I attended a fabulous Marian Call house concert in a small purple house in Raleigh this weekend.  I’m sorry you’re so jealous, but it is understandable.  In several songs she played a typewriter named Lily, which was sitting on a gargantuan, exquisite dictionary.  During the mid-concert break, our extremely tolerant host broke out his first edition Fellowship of the Ring, and all of us bookish nerds clustered around and took pictures and held it reverently.  All in all, a marvelous afternoon!

My apartment is the last in complex, and there are woods relatively close by on two sides.  The schizophrenic weather lately means that I’ve had my windows wide open a lot, and late the other night I was jolted from my internet perusing by a cacophony of howls coming from the woods.  Either there’s a pack of feral dogs roaming the Apex area, or there was a pack of coyotes in the woods.  Sounded like coyotes to me, but I haven’t heard a coyote since we moved away from Indiana.  We lived in the woods there, and we used to hear them all the time.  I missed it; I’m so separated from most of the nature sounds I grew up with.  There were two trees outside my bedroom window in Indiana that rubbed together when the wind was just right, and they creaked and grumbled and squealed.  It was pretty scary when we first moved, but I grew to love the crazy sounds, and I really missed it when we left.  Screech owls used to startle me too: if you’ve never heard them before, they sound like a small child or baby animal crying piteously, especially from a distance.  I ended up loving that sound, too (though barn owls are still creepy as all get-out to me).  My life now is so civilized by comparison, it’s downright depressing.  (Though I do hear foxes at my parents’ house occasionally…there’s a sound to freeze the blood, if you don’t know what it is.)

I did, however, enjoy the brief snowfall we had a couple weeks ago.  It was the night of our party, so we had a posse of friends over, and as they were all leaving we had a slushball fight and had a glorious time getting very wet.  The whole evening was wonderful; we haven’t all managed to get together in a long time.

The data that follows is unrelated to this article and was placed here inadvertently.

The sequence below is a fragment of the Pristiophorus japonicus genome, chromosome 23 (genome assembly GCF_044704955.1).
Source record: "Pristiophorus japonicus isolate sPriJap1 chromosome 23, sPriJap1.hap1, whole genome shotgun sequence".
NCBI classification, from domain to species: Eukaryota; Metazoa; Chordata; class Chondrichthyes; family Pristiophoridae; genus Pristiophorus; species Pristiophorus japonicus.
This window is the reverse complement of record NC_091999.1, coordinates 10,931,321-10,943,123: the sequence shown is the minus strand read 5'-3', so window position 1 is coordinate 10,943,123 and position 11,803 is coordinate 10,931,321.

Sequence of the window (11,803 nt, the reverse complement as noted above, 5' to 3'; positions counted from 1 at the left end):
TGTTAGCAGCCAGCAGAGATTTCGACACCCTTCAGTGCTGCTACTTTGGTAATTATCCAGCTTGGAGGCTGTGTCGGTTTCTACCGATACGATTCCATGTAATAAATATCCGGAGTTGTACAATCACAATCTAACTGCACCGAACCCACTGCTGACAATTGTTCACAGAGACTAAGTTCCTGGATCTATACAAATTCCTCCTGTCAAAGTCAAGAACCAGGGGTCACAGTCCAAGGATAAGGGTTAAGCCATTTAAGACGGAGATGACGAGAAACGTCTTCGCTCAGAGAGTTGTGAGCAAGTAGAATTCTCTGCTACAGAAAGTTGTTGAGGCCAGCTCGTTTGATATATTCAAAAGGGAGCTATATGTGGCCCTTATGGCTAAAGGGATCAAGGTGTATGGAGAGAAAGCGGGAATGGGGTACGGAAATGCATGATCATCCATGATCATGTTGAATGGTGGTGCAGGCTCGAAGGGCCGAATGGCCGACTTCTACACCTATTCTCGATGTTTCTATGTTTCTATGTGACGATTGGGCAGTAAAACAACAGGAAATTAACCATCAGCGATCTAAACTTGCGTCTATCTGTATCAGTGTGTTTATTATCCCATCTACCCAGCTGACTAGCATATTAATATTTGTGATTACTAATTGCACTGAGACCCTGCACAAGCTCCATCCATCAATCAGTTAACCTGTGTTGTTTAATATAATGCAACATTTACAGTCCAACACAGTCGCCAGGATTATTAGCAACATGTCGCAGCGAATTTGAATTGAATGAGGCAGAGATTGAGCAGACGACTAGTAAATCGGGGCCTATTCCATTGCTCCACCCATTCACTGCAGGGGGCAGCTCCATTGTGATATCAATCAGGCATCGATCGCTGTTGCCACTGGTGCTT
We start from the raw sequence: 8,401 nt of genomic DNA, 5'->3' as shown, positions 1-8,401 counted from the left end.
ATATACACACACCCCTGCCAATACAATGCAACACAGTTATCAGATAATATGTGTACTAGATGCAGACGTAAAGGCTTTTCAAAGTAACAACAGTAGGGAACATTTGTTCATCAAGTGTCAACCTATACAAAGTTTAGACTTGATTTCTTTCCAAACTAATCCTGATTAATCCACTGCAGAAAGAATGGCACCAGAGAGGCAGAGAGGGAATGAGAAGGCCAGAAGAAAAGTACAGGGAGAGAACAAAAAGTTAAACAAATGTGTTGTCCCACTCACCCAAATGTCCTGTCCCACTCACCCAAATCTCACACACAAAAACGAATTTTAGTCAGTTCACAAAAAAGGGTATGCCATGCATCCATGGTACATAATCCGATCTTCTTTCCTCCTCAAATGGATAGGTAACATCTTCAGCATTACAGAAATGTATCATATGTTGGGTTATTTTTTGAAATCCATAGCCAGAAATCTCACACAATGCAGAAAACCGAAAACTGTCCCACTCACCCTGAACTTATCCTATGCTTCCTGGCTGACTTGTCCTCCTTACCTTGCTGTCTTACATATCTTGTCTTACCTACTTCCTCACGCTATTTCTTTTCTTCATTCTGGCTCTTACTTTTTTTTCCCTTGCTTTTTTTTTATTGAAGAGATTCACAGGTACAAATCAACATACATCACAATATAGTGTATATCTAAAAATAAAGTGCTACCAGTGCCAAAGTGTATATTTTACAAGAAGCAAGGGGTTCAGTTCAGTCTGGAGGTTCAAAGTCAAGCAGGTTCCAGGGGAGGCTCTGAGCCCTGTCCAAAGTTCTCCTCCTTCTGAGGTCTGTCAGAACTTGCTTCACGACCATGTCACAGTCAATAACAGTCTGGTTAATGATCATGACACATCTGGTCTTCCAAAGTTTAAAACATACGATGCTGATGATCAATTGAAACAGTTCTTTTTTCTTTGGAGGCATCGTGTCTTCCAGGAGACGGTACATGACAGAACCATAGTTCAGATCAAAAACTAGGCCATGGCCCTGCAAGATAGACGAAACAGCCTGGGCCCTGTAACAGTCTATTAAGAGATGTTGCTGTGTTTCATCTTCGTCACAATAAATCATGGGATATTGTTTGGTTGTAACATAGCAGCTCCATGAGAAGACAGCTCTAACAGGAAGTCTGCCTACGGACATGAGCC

Last week I decided on the spur of the moment to make my own salsa, so I went to the store to hem and haw over various kinds of peppers for way too long.  I put jalapenos, pepperoncini peppers, garlic, and onion into the blender because I don’t have a food processor.  When I took the lid off of the blender, the smell just about knocked me back across the room, so I figured that was either a sign of good salsa or effective tear gas, one or the other.  The final product was delicious, but I couldn’t eat it if I planned on going anywhere for a day or so afterwards.  I’m making another batch this week. 😛




After The Winter King, I read all of The Enemy of God and went straight into Excalibur, the last book in Bernard Cornwell’s Arthurian trilogy.  It’s hard to review these novels separately; one book begins right where the other one ends, and it’s all one big story anyway.  I’ve definitely become sucked in: I stayed up until the wee hours on the aforementioned salsa night to finish Enemy of God.  I’m really enjoying the books, for the most part, in a slightly guilt-ridden way—it’s a bloody, pagan mess, which is probably perfectly accurate for the time period.  Still, the series has its redeeming qualities, and I’m not likely to become a Druid anytime soon.

Our Latin group has expanded into a reading group as well.  We’re tackling Ovid’s Metamorphoses, a book per week, after bashing our heads against Latin grammar every session.  We chickened out and are reading it in English, but every once in a while the professor brings out the original Latin, and it’s making for some fascinating discussion so far.